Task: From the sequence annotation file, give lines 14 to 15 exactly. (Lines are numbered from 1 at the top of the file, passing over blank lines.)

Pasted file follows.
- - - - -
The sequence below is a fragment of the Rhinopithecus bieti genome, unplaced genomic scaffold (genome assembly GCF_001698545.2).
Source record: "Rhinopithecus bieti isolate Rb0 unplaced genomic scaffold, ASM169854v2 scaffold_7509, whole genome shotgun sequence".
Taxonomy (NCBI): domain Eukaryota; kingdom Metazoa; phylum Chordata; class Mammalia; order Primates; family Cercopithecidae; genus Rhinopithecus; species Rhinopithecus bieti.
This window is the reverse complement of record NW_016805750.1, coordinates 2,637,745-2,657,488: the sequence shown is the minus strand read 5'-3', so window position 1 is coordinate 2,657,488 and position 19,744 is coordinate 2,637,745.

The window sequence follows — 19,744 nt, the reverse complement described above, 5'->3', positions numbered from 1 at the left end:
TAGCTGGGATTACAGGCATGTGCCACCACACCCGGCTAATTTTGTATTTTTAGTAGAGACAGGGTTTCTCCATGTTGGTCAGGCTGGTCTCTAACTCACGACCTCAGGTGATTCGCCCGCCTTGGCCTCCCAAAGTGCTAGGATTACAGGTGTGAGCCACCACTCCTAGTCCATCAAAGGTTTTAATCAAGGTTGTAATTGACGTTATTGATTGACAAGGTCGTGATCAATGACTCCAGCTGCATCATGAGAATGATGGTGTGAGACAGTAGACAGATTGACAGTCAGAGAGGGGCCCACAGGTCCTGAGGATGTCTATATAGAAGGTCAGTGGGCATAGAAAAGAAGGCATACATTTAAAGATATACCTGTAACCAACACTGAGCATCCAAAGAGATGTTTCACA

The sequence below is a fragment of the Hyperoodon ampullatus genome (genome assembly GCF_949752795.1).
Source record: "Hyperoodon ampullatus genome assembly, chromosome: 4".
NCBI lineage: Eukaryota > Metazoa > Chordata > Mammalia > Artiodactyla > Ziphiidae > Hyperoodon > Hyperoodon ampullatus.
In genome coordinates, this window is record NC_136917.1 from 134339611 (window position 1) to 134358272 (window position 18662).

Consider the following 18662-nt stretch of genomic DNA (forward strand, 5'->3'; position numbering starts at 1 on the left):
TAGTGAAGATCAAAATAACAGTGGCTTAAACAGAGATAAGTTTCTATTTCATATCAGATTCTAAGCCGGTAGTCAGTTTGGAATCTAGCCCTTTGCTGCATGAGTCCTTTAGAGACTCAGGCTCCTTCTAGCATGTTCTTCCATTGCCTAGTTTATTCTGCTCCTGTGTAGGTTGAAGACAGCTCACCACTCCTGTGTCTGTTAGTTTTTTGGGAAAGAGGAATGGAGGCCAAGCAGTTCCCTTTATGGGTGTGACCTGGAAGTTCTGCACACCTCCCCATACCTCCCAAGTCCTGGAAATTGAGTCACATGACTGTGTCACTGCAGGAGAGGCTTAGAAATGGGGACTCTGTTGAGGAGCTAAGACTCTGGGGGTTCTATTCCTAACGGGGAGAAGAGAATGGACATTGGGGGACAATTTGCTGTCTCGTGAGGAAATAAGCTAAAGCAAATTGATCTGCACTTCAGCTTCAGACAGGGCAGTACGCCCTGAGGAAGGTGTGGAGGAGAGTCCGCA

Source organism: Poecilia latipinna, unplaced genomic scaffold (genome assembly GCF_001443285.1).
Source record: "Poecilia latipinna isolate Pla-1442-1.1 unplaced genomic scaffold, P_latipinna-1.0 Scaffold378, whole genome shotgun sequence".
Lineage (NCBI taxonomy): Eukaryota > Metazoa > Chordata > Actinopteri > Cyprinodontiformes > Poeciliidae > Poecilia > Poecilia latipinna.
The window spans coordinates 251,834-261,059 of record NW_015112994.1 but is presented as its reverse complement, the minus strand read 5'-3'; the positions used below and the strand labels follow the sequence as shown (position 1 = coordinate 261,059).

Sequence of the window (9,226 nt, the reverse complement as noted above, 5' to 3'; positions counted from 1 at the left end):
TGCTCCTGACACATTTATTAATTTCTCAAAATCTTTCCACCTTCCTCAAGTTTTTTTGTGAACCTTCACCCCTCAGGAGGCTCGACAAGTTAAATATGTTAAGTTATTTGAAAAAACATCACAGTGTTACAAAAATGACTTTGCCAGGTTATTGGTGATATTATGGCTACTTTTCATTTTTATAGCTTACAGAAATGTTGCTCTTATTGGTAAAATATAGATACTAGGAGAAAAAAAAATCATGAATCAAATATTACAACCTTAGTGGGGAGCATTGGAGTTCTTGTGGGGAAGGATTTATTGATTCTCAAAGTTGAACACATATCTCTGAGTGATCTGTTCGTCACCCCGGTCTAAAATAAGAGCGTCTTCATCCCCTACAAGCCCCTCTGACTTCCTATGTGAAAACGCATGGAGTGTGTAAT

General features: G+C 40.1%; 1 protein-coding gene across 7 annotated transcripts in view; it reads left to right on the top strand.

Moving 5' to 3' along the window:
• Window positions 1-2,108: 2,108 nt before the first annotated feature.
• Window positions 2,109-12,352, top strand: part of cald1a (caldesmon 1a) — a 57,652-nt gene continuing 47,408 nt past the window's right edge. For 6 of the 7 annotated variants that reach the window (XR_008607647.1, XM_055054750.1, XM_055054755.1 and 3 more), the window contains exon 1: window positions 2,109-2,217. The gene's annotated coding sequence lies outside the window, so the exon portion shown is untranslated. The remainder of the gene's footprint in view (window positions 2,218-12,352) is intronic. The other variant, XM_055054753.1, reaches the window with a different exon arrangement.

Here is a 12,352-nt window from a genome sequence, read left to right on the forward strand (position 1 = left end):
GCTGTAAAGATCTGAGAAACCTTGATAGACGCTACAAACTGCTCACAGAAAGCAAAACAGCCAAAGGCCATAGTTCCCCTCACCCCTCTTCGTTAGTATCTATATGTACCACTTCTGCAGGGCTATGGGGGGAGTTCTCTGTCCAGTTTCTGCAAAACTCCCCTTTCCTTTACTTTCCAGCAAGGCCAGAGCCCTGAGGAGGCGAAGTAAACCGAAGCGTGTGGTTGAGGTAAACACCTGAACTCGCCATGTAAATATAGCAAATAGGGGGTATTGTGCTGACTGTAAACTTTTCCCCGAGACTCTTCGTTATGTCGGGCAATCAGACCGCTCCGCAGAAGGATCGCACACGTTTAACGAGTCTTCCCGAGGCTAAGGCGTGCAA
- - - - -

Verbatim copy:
Source record: "Poecilia latipinna isolate Pla-1442-1.1 unplaced genomic scaffold, P_latipinna-1.0 Scaffold378, whole genome shotgun sequence".
Lineage (NCBI taxonomy): Eukaryota > Metazoa > Chordata > Actinopteri > Cyprinodontiformes > Poeciliidae > Poecilia > Poecilia latipinna.